Vermicular | Chef Shinobu Namae x Vermicular

Chef Shinobu Namae x Vermicular

The Making of an Original Vermicular

The Vermicular design team has collaborated with top chefs on numerous occasions in creating original designs that meet their specific requirements in restaurants. This time Vermicular had the opportunity to collaborate with Chef Shinobu Namae to create an original model that perfectly fits his needs in his new artisan bakery in Tokyo, Bricolage Bread & Co.

Shinobu's initial request was to create a small-sized pot. As a chef who uses Vermicular cookware at home and in restaurants, he envisioned a pot that can also be used as a serveware. The Vermicular design team proposed to develop a cast iron skillet, but he desired a vessel that can also be used to bake bread. That's how development for Shinobu’s original model began.

During the first brainstorming meeting with the Vermicular design team, Shinobu conveyed his requests for size and functionality, sketching it out in real time.

"Assuming the pot will be used regularly at the restaurant, my request for the size was very specific. For example, if I were to propose a menu using Vermicular in one of the course meals, the size needs to be just right when placed on a table to not get in the guest's way. Another important element is the design. If the sides are too vertical, it is more difficult to slide in a fork or spoon while eating. I requested the sides to have a more gentle slope, so it's easier to scoop, enhancing the overall dining experience."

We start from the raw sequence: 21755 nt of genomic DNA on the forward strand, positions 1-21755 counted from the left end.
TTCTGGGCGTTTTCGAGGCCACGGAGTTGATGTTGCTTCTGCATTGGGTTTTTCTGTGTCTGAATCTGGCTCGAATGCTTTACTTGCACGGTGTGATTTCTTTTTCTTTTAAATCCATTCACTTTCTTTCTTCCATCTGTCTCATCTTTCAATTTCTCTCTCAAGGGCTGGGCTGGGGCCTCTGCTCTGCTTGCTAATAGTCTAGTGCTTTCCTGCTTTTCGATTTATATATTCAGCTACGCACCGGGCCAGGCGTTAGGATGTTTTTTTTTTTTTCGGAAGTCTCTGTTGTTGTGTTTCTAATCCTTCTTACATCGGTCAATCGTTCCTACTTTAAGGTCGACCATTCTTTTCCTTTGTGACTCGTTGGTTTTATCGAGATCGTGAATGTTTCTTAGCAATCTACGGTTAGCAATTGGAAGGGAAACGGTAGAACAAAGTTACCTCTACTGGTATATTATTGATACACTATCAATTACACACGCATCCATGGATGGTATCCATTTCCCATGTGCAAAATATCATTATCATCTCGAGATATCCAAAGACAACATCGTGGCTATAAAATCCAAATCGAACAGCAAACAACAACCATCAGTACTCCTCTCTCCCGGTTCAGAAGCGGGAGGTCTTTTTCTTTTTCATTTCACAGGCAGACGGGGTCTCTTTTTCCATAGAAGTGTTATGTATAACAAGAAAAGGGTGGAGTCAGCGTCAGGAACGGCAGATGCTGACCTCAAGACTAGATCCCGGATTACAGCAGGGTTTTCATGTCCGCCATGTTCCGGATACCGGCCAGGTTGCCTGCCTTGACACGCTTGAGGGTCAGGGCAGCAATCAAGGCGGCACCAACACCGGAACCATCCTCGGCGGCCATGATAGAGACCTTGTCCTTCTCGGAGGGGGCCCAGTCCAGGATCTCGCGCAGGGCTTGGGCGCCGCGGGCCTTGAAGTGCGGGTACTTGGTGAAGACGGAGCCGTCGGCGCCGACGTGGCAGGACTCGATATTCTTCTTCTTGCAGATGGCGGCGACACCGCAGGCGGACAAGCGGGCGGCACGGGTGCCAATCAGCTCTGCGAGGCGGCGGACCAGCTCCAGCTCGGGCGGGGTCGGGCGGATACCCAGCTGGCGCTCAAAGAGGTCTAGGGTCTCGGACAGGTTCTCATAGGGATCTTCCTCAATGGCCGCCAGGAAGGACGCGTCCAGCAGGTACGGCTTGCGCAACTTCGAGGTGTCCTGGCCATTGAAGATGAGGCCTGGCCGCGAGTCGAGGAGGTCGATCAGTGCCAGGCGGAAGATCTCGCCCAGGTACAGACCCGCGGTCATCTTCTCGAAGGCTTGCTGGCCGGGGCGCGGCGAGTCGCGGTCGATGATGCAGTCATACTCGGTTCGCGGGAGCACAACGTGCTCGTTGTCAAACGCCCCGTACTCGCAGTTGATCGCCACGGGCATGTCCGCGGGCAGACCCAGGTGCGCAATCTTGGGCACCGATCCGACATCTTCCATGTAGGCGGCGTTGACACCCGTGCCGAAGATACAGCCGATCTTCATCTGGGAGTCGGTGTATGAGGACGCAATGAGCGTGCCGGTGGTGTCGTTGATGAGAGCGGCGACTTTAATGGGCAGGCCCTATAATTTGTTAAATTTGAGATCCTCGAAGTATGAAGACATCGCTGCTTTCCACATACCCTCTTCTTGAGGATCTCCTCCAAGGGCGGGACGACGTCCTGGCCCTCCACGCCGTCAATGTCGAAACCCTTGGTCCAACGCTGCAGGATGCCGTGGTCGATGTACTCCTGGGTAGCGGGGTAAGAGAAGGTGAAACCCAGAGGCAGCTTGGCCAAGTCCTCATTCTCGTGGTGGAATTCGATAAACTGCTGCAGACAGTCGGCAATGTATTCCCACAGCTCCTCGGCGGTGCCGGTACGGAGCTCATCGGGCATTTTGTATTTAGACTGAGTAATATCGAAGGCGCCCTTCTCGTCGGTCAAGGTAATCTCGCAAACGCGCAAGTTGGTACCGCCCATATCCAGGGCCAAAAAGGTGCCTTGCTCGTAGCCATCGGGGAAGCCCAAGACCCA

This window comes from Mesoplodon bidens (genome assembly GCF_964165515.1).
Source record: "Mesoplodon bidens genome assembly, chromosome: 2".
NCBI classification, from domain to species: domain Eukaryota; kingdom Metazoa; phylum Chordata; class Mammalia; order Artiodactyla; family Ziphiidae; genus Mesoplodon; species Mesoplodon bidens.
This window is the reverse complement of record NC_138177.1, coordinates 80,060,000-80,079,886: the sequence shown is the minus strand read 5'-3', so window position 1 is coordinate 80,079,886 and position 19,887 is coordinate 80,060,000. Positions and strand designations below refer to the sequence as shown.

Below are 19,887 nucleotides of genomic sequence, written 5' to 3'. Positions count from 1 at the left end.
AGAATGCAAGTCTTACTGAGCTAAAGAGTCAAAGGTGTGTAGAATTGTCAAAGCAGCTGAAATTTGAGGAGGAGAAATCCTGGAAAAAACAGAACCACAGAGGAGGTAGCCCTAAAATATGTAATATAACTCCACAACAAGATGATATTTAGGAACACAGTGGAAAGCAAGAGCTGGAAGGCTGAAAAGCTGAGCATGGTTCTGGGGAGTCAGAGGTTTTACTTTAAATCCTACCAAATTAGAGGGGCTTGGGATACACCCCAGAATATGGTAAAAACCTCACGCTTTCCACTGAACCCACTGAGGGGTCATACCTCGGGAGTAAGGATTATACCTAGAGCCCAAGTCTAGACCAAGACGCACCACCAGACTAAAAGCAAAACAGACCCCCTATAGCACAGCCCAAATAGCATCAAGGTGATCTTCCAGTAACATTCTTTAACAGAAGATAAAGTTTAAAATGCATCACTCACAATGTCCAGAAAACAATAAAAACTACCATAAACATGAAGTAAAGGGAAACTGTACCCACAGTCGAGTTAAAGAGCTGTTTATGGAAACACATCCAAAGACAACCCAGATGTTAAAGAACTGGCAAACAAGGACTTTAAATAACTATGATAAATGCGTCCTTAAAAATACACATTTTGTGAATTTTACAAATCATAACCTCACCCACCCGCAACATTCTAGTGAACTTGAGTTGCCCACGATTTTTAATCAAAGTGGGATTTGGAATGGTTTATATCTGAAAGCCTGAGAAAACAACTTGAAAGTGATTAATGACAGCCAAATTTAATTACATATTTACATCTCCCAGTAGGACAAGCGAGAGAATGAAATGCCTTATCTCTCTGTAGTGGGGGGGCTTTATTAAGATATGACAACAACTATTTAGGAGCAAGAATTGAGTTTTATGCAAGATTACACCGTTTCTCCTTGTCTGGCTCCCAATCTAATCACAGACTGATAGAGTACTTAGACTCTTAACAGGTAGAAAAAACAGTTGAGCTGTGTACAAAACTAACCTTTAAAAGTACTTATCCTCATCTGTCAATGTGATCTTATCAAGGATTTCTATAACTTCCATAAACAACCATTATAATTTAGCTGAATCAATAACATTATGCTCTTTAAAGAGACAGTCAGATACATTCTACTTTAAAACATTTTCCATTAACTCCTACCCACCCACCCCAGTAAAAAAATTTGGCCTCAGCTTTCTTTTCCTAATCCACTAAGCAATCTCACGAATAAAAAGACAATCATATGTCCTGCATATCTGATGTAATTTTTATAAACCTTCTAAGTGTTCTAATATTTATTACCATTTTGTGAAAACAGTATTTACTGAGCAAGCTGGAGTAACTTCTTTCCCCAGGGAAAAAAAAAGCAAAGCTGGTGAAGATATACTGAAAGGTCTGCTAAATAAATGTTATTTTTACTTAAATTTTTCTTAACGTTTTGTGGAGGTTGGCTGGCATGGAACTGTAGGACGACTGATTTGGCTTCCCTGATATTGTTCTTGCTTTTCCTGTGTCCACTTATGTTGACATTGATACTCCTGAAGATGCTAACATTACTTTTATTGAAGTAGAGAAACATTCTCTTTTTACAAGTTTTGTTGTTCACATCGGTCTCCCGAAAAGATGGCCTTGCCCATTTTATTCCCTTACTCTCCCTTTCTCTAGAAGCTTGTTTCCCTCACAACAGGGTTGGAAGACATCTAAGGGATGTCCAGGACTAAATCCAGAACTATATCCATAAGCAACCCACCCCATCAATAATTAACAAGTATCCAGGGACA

During the discussion, Shinobu and the team agreed on greater use of the lid. They concurred on the idea to use the pot's body to bake bread and its lid to serve as a plate. The design concept was finalized, and the design team created a 3D printed mold that met all the design requirements from the chef. The chef had further ideas for greater ease of use once he held it in his hands.

After the design team made quick updates on the mold, it was time to create a prototype. Shinobu participated in the prototyping process and tried making a pot for the very first time in his life.

"Before I participated in the manufacturing process, I had imagined the process to be more automated. I thought machines handled the important steps, and craftspeople operated with a switch. But it was completely the opposite. For instance, in a casting process where molten iron is poured into sand molds, the pouring speed and timing need to be handled and adjusted manually as the outcome would be vastly different based on how quickly it takes. I was surprised to see so many manual processes that had to be managed by craftspeople at the foundry."

Crafting for Lavor

Not only was Shinobu's request fulfilled, it exceeded expectations. He was pleased that the usability of the pot greatly improved with various ideas from the design team.

“For example, there were instances when the lid was difficult to remove because of Vermicular's one-of-a-kind signature precision seal. The lid could be easily removed by sliding it, but that extra step becomes a burden for the staff in a busy restaurant. When I conveyed my pain point, the design team added a small puller feature that looks like a bird's beak. This makes it much easier to open the lid without having to slide it.”

Initially, Shinobu was prepared to go through numerous rounds of trial and error. As he was sincerely satisfied with the original model, he immediately started using them at his restaurant and bakery.

“I deeply sympathized with how craftspeople at Vermicular take pride in their work in pursuit of ‘deliciousness.’ I also view our staff at our restaurant and bakery as craftspeople. ‘Deliciousness’ is not just the taste of the food but encompasses much more. Working with the Vermicular team, I learned once again that it is something that ought to be conveyed through various touchpoints but most importantly through a sincere dialogue with guests.”